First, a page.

Montana Fly Fishing and Why It’s Just Perfect
Ask any fly tobogganist visiting our US and they will likely say they would love to fly fishing in Montana. This has been the case for a long time, and probably gained momentum in 1945 when legendary angler Joe Brooks traded life in Baltimore for Treasure State. The writer, TV presenter, and fishing editor for Outdoor Life lured anglers to Montana (pun intended). He loved fly fishing in Montana so much that his grave overlooks Yellowstone.
Brooks arrived in Bozeman a few years after Montana fly fishing guru Dan Bailey opened the store in 1938. His is one of the most famous fly shops in the country. If you can’t find fly fishing gear at Dan Bailey’s, it probably doesn’t exist. And if you are new to the sport, learn how to fly fish too.
Montana fly fishing
Top Montana Fly Fishing Rivers are the stuff dreams are made of. The Madison, the Bitterroot, the Big Hole, the Big Horn, among many others. Some fly anglers love the movie while others hate it. Still, there’s a good reason why Norman Maclean’s novella A River Runs Through It was written and directed in Montana. The book is based on the Blackfoot River. Filming was carried out there and also on the Yellowstone, Gallatin and Boulder rivers. Include each of these rivers on a Montana fly fishing trip. You will not disappoint.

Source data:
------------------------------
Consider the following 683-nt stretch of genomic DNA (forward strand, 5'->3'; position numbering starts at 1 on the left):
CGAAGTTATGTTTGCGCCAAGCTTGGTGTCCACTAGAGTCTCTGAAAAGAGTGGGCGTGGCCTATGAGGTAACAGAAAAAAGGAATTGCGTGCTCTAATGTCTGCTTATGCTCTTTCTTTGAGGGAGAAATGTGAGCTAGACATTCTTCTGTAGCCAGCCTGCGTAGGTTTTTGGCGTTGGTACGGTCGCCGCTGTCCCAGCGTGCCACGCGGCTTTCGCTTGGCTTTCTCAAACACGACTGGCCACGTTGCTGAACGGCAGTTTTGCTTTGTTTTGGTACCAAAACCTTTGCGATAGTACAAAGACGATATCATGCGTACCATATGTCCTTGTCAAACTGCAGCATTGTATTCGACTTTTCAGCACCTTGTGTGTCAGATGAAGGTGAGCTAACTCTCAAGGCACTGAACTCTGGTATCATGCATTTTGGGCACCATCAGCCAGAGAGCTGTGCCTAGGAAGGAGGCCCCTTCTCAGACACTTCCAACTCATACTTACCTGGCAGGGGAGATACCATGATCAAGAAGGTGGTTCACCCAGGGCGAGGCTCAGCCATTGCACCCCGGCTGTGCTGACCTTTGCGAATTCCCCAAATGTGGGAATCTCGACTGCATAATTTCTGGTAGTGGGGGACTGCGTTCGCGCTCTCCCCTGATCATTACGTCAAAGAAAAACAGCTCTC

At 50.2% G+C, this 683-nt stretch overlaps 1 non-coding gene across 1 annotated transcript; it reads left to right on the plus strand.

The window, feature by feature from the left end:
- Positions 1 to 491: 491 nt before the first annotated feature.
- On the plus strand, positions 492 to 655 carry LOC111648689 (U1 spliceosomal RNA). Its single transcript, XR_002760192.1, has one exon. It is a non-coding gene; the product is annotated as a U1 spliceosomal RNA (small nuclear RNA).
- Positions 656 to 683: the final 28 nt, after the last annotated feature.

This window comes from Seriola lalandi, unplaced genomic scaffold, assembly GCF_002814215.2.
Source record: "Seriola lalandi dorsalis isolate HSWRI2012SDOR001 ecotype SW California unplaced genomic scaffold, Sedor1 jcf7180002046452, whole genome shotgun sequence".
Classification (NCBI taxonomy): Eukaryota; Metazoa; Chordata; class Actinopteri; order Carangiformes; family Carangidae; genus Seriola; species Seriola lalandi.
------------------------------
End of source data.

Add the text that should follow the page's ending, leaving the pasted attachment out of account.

Probably one reason why so many anglers plan to fly fish in Montana is that there is one type of fishing for everyone. Here you’ll find large rivers perfect for a drift boat ride, medium sized rivers for wading fishing, pocket water, spring streams, and small, secluded creeks for wild trout. There are light trout that can be caught on large dry flies, large fish that are difficult to catch and require small flies and light tips. Beginners succeed, experts are challenged, and everyone is having a great time.
If you’re looking for a trout trip this year, keep the west in mind. And fly fishing in Montana should be a serious contender.
Tom Keer is an award-winning writer living on Cape Cod, Massachusetts. He is a columnist for the Upland Almanac, a contributing writer for Covey Rise magazine, a contributing editor for Fly Rod and Reel and Fly Fish America, and a blogger for the Take Me Fishing program of the Recreational Boating and Fishing Foundation. Keer is a regular contributor to over a dozen outdoor magazines on topics including fishing, hunting, boating, and other outdoor activities. When not fishing, Keer and his family hunt highland birds over their three English setters. His first book, a Fly Fishers Guide to the New England Coast, was published in January 2011. Visit him at www.tomkeer.com or www.thekeergroup.com.